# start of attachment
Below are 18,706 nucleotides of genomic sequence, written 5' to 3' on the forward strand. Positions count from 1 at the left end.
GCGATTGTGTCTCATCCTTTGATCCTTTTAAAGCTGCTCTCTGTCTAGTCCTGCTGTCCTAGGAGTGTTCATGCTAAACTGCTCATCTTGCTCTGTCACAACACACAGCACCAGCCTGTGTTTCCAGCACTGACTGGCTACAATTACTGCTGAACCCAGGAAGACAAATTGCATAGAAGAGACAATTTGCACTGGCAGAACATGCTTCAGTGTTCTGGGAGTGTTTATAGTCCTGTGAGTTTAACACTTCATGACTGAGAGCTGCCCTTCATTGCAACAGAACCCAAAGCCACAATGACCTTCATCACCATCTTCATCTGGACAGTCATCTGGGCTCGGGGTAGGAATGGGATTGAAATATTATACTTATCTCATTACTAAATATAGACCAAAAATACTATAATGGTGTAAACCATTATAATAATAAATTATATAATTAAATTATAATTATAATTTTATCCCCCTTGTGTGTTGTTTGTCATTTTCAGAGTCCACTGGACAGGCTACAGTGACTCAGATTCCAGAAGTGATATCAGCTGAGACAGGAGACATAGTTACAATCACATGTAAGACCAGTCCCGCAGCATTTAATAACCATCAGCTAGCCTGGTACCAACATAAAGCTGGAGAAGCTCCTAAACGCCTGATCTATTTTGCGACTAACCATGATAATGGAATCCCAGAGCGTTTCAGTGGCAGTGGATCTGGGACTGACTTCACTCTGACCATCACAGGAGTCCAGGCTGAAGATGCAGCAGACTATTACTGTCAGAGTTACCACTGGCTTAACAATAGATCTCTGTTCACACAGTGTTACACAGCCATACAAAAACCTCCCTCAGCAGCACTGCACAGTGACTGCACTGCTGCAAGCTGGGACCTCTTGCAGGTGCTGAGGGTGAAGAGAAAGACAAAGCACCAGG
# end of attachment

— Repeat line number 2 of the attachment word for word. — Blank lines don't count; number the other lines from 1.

GCGATTGTGTCTCATCCTTTGATCCTTTTAAAGCTGCTCTCTGTCTAGTCCTGCTGTCCTAGGAGTGTTCATGCTAAACTGCTCATCTTGCTCTGTCACAACACACAGCACCAGCCTGTGTTTCCAGCACTGACTGGCTACAATTACTGCTGAACCCAGGAAGACAAATTGCATAGAAGAGACAATTTGCACTGGCAGAACATGCTTCAGTGTTCTGGGAGTGTTTATAGTCCTGTGAGTTTAACACTTCATGACTGAGAGCTGCCCTTCATTGCAACAGAACCCAAAGCCACAATGACCTTCATCACCATCTTCATCTGGACAGTCATCTGGGCTCGGGGTAGGAATGGGATTGAAATATTATACTTATCTCATTACTAAATATAGACCAAAAATACTATAATGGTGTAAACCATTATAATAATAAATTATATAATTAAATTATAATTATAATTTTATCCCCCTTGTGTGTTGTTTGTCATTTTCAGAGTCCACTGGACAGGCTACAGTGACTCAGATTCCAGAAGTGATATCAGCTGAGACAGGAGACATAGTTACAATCACATGTAAGACCAGTCCCGCAGCATTTAATAACCATCAGCTAGCCTGGTACCAACATAAAGCTGGAGAAGCTCCTAAACGCCTGATCTATTTTGCGACTAACCATGATAATGGAATCCCAGAGCGTTTCAGTGGCAGTGGATCTGGGACTGACTTCACTCTGACCATCACAGGAGTCCAGGCTGAAGATGCAGCAGACTATTACTGTCAGAGTTACCACTGGCTTAACAATAGATCTCTGTTCACACAGTGTTACACAGCCATACAAAAACCTCCCTCAGCAGCACTGCACAGTGACTGCACTGCTGCAAGCTGGGACCTCTTGCAGGTGCTGAGGGTGAAGAGAAAGACAAAGCACCAGG